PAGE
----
APR 21, 2021 8:00 AM PDT

Human T Cells Can't Recognize COVID Mutants

WRITTEN BY: Tara Fernandez

Genetic variants of the SARS-CoV-2 virus have emerged and tightened their grip on global communities as the pandemic rages on. In the United States, variants such as B.1.1.7, B.1.351, and P.1have been classified by the CDC as “variants of concern”—flagged for their ability to cause more severe disease and undercut the effectiveness of vaccines, treatments, and diagnostics.

Now, a recent study has revealed how these mutants are also able to evade recognition by T cells. 

Virally-infected cells use class 1 major histocompatibility complex proteins (or MHCs) to display fragments of viral peptides on the cell surface. Immune T cells circulate the body on the hunt for pathogenic intruders. When they recognize a suspicious-looking peptide bound to an MHC molecule, the T cell is activated, releasing cytotoxic factors to destroy the infected cell and restrict the pathogen’s ability to do more damage.

However, viruses are adaptable and have ways of avoiding T cell detection, such as by blocking MHC molecules bearing viral peptides from getting to the cell surface.

The research team studied how SARS-CoV-2 mutations affected T cell recognition compared to the wild-type virus. "We found that several variants resulted in complete loss of responsiveness to the T cell lines evaluated," wrote the authors of the study, uploaded to the preprint server bioRxiv.

The scientists hypothesize a number of mechanisms by which the mutants are resisting elimination by T cells including potential differences in antigen-presenting or the mutants’ ability to interfere with the recognition of the MHC-bound peptide by the T cell receptor.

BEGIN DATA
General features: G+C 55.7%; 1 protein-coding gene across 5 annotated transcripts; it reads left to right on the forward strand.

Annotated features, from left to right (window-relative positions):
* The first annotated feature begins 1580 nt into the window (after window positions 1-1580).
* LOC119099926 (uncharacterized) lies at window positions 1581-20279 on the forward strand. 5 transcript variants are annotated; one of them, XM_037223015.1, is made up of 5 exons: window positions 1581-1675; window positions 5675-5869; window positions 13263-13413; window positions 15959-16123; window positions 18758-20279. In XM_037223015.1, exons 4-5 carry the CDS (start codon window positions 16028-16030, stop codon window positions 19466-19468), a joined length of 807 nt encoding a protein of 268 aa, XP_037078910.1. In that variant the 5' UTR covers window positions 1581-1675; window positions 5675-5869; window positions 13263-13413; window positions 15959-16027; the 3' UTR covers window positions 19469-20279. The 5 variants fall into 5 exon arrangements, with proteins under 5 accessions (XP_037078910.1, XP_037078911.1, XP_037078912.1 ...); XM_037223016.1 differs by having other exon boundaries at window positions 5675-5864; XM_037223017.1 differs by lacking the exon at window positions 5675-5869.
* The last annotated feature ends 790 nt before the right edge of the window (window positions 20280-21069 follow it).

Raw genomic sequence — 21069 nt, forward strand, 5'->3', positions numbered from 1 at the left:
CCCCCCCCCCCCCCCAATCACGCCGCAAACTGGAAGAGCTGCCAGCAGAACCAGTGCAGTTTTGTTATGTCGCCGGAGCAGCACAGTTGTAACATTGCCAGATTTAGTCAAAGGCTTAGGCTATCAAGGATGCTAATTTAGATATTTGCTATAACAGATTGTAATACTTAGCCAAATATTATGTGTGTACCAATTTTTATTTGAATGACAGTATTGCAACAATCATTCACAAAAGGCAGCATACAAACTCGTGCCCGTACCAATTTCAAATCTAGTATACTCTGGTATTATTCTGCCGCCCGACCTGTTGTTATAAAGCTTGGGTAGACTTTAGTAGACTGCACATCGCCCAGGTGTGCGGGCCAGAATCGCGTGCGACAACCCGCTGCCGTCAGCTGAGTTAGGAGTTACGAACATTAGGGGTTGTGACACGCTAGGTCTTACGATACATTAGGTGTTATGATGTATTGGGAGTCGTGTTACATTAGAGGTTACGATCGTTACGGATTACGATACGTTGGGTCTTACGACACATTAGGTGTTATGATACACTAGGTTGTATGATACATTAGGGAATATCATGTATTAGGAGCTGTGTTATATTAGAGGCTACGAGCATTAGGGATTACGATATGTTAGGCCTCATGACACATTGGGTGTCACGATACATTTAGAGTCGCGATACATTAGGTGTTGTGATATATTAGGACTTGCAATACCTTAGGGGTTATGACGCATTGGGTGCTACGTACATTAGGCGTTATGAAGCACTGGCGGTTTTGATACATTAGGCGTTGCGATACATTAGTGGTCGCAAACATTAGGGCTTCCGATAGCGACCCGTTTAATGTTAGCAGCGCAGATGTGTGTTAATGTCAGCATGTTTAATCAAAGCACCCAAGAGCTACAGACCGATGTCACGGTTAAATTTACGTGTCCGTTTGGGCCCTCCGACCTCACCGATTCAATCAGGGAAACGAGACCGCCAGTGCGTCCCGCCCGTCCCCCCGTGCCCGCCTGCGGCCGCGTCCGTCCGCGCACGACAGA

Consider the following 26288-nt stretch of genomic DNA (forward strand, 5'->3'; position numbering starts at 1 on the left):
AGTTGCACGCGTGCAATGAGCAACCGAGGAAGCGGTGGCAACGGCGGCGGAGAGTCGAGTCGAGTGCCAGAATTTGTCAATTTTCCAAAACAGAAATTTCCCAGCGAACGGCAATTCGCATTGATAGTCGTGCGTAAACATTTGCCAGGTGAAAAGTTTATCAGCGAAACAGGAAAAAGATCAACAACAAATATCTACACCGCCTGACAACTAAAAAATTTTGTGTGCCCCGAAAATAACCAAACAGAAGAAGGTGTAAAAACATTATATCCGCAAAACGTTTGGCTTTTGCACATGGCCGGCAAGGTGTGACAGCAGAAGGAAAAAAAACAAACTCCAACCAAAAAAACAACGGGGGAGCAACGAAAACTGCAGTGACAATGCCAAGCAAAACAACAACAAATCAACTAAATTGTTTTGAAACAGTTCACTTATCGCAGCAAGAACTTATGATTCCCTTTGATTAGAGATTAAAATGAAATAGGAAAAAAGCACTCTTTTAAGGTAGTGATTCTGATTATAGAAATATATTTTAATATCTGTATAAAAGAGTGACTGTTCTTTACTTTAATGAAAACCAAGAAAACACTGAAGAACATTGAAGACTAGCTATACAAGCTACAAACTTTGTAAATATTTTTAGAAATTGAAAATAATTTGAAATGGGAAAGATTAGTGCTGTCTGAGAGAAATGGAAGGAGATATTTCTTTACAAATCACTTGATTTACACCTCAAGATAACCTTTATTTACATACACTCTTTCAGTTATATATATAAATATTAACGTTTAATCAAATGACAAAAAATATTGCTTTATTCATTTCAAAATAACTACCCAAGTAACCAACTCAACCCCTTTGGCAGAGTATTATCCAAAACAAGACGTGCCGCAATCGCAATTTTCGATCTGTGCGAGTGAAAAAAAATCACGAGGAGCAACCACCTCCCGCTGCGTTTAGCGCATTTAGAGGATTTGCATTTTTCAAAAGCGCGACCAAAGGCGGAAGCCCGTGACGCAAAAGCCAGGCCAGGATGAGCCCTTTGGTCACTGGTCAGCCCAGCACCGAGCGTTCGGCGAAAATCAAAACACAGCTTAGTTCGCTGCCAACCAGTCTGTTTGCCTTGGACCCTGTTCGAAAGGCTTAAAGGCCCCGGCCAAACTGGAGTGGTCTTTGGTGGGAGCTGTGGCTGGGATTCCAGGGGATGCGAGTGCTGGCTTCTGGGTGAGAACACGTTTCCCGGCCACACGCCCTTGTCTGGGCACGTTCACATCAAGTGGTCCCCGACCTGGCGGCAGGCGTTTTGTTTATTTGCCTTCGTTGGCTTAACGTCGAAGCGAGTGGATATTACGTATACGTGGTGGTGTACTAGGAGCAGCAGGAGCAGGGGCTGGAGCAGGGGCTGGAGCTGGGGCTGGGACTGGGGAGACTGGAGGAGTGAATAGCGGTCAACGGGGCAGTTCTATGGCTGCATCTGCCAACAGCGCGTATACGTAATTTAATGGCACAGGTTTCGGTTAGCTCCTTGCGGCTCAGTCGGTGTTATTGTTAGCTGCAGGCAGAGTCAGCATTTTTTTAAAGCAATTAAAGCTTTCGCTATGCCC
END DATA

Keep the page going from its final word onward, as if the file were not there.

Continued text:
To confirm these findings, the team exposed viral peptides from variants to T cells isolated from convalescent donors. They found that these T cells showed markedly decreased functionality when it came to recognizing viral peptides as pathogenic.

"Our findings demonstrate the potential for T-cell evasion and highlight the need for ongoing surveillance for variants capable of escaping T-cell as well as humoral immunity," wrote the authors.

 



Source: BioRxiv.

About the Author
  • Tara Fernandez has a PhD in Cell Biology and has spent over a decade uncovering the molecular basis of diseases ranging from skin cancer to obesity and diabetes. She currently works on developing and marketing disruptive new technologies in the biotechnology industry. Her areas of interest include innovation in molecular diagnostics, cell therapies, and immunology. She actively participates in various science communication and public engagement initiatives to promote STEM in the community.
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